As mankind’s oldest financial institution, pawnbroking carries on a tradition with a rich history. Pawnbroking can be traced back at least 3,000 years to ancient China, and has been found in the earliest written histories of Greek and Roman civilizations. Pawnbrokers, also known as collateral loan brokers, make loans based purely on the intrinsic value of the collateral. Checking the customer’s credit history is not necessary because only the value of the item being pawned is considered. If the loan, or at least the interest, is not paid off during the specified term (usually three or four months), the item is forfeited and may be resold by the broker. A typical transaction begins with a potential borrower coming into a pawnshop with the item he or she wants to pledge. The pawnbroker then determines how much to loan the patron for the item. Loans are paid out at a rate of about one-third to one-half of the price the broker can expect to receive for the sale of a good during the worst of times. This assures that a profit will be made.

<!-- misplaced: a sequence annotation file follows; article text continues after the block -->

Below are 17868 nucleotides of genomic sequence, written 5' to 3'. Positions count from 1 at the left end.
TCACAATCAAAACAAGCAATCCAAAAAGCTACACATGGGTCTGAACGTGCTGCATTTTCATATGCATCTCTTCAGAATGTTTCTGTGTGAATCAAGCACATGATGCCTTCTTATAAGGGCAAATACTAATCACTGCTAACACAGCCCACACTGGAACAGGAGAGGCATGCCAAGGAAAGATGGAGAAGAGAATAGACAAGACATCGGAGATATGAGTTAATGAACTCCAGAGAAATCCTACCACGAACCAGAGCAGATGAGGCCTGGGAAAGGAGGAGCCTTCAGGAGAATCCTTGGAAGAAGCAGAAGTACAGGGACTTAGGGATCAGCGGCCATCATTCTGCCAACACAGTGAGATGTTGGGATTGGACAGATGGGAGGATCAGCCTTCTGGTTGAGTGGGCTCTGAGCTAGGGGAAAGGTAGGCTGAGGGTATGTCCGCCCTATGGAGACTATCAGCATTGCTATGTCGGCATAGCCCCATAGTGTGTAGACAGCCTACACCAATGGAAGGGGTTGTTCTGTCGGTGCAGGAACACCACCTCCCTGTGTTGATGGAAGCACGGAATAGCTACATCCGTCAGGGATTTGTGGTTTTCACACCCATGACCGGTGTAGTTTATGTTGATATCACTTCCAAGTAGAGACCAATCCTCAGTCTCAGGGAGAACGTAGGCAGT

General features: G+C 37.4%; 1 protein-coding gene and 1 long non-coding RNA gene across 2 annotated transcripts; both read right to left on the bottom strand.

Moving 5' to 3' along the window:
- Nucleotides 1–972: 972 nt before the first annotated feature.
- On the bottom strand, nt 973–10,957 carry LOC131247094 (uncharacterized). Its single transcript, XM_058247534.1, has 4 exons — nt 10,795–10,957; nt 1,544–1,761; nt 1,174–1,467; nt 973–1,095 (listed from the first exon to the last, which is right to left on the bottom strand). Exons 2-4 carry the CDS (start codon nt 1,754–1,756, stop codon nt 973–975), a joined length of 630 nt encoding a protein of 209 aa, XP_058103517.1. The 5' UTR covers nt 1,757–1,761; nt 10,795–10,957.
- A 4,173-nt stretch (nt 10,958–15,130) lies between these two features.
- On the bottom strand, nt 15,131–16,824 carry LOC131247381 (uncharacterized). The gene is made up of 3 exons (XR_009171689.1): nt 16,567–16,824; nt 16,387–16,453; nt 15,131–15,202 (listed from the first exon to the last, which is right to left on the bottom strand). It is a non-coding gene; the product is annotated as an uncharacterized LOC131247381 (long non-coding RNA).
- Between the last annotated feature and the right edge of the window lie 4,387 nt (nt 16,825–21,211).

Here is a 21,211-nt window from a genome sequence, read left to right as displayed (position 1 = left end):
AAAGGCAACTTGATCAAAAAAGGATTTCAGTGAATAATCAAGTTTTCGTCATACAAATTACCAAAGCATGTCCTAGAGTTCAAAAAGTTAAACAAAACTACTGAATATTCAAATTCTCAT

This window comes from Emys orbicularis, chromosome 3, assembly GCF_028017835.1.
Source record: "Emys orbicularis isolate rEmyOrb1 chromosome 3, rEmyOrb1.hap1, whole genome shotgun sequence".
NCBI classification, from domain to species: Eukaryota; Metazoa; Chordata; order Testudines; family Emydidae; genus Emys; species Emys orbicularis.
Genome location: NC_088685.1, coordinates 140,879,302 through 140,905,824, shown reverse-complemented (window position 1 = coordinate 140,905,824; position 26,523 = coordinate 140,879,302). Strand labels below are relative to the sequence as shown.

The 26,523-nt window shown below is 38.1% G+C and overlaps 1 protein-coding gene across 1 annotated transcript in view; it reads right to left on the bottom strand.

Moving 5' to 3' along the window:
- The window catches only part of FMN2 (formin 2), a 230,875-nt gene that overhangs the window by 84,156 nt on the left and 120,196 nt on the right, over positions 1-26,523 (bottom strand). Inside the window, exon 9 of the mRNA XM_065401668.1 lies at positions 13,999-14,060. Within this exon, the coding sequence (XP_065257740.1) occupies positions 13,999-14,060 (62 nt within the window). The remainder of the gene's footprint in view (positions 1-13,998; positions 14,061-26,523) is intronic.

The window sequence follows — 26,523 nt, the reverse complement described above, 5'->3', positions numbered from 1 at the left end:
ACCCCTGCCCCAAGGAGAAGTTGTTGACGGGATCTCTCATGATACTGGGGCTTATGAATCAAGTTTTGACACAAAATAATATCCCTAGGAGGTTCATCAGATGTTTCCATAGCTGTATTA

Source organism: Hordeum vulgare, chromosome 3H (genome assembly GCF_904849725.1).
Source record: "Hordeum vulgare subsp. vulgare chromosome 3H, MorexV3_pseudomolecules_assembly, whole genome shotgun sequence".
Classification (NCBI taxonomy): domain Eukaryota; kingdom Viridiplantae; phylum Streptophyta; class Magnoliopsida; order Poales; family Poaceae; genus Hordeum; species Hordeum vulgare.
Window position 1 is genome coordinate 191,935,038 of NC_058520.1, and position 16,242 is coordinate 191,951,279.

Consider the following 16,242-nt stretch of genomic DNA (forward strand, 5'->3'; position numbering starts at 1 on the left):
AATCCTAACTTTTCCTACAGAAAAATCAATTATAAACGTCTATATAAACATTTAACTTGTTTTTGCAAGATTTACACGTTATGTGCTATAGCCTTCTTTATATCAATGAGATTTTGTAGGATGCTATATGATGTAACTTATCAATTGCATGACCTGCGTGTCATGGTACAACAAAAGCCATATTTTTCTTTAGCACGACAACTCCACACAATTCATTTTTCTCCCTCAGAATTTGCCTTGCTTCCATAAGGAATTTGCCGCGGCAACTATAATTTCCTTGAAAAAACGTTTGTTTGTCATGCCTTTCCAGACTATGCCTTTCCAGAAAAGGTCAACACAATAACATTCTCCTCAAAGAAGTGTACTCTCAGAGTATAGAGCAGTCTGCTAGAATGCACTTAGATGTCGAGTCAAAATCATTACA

All items received by a pawnbroker must be listed with the city and/or state’s police department, therefore reducing the chance of a consumer receiving stolen property. The pawn industry is one of the most regulated in the country. Most regulation has been initiated, sponsored and supported by pawnbrokers. Regulatory agencies include the Office of Consumer Credit and Law Enforcement on a local and national level. Pawnbrokers have state, regional and national industry associations which work at self-policing the industry. In the case of public companies, the Federal Securities and Exchange Commission oversee their operations.
The Nursery Rhyme “Pop Goes The Weasel” refers to pawning. A weasel is a shoemaker’s tool and to “pop” is to pawn. “That’s the way the money goes… Pop goes the weasel.” Queen Isabella of Spain pawned the crown jewels to finance Columbus’ voyage to America. The word pawn originates from the Latin word “patinum” which means cloth or clothing. The French word “pan” refers to a skirt or blouse. In the early centuries, the principle assets people had were their clothes and borrowed money by pawning their clothing.